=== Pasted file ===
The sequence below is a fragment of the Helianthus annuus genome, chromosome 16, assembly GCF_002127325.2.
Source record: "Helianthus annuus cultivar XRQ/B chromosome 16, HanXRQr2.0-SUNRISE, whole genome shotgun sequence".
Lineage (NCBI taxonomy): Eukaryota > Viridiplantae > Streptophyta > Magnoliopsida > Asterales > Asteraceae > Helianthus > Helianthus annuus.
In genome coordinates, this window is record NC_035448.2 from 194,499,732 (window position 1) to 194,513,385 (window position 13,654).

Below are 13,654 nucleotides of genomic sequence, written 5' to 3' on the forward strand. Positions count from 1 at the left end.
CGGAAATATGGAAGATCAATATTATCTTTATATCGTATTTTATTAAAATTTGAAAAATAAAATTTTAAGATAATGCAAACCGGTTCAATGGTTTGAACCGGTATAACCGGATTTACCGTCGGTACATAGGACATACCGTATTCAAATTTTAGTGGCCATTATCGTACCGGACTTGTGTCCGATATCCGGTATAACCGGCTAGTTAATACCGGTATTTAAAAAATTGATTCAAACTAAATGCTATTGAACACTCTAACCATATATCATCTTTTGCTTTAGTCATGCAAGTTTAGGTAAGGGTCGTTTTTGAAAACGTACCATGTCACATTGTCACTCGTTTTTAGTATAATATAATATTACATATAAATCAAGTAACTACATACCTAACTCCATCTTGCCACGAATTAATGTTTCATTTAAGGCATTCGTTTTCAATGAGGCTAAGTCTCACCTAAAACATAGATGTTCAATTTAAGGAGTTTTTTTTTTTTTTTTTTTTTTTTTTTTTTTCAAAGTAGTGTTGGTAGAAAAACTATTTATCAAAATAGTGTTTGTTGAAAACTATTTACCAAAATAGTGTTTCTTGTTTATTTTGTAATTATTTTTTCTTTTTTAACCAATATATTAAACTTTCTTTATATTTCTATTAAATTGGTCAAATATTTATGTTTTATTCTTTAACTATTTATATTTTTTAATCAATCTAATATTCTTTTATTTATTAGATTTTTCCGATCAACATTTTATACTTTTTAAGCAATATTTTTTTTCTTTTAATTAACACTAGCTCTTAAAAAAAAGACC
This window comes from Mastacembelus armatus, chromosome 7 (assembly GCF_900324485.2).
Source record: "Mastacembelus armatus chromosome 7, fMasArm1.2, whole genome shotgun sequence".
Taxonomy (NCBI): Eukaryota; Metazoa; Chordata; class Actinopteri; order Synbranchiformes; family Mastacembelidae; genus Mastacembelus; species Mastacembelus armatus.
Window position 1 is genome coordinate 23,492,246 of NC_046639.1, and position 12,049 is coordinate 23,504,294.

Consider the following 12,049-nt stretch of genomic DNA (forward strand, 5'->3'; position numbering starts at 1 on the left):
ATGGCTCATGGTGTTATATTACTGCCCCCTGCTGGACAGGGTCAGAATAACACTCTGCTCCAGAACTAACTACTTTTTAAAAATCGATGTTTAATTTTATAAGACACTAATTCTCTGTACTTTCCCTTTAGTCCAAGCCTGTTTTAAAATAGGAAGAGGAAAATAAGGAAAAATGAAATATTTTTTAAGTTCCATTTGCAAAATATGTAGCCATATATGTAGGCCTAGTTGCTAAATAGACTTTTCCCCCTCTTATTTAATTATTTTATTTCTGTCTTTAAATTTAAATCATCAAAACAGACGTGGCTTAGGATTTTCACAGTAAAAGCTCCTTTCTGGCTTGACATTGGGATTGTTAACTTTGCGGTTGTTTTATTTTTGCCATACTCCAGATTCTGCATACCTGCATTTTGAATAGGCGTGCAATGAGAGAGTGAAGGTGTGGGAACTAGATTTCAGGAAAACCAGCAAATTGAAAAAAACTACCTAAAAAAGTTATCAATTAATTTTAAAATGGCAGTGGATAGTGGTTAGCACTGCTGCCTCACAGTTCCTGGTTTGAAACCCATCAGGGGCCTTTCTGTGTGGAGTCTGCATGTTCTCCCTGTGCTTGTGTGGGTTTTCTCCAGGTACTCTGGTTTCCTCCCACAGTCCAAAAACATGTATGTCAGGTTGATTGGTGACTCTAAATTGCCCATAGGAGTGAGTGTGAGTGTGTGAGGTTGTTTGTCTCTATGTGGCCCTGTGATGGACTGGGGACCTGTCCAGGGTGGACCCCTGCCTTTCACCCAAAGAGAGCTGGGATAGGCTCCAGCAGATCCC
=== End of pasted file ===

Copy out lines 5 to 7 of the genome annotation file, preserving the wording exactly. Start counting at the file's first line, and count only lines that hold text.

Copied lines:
Below are 13,654 nucleotides of genomic sequence, written 5' to 3' on the forward strand. Positions count from 1 at the left end.
CGGAAATATGGAAGATCAATATTATCTTTATATCGTATTTTATTAAAATTTGAAAAATAAAATTTTAAGATAATGCAAACCGGTTCAATGGTTTGAACCGGTATAACCGGATTTACCGTCGGTACATAGGACATACCGTATTCAAATTTTAGTGGCCATTATCGTACCGGACTTGTGTCCGATATCCGGTATAACCGGCTAGTTAATACCGGTATTTAAAAAATTGATTCAAACTAAATGCTATTGAACACTCTAACCATATATCATCTTTTGCTTTAGTCATGCAAGTTTAGGTAAGGGTCGTTTTTGAAAACGTACCATGTCACATTGTCACTCGTTTTTAGTATAATATAATATTACATATAAATCAAGTAACTACATACCTAACTCCATCTTGCCACGAATTAATGTTTCATTTAAGGCATTCGTTTTCAATGAGGCTAAGTCTCACCTAAAACATAGATGTTCAATTTAAGGAGTTTTTTTTTTTTTTTTTTTTTTTTTTTTTTTCAAAGTAGTGTTGGTAGAAAAACTATTTATCAAAATAGTGTTTGTTGAAAACTATTTACCAAAATAGTGTTTCTTGTTTATTTTGTAATTATTTTTTCTTTTTTAACCAATATATTAAACTTTCTTTATATTTCTATTAAATTGGTCAAATATTTATGTTTTATTCTTTAACTATTTATATTTTTTAATCAATCTAATATTCTTTTATTTATTAGATTTTTCCGATCAACATTTTATACTTTTTAAGCAATATTTTTTTTCTTTTAATTAACACTAGCTCTTAAAAAAAAGACC
This window comes from Mastacembelus armatus, chromosome 7 (assembly GCF_900324485.2).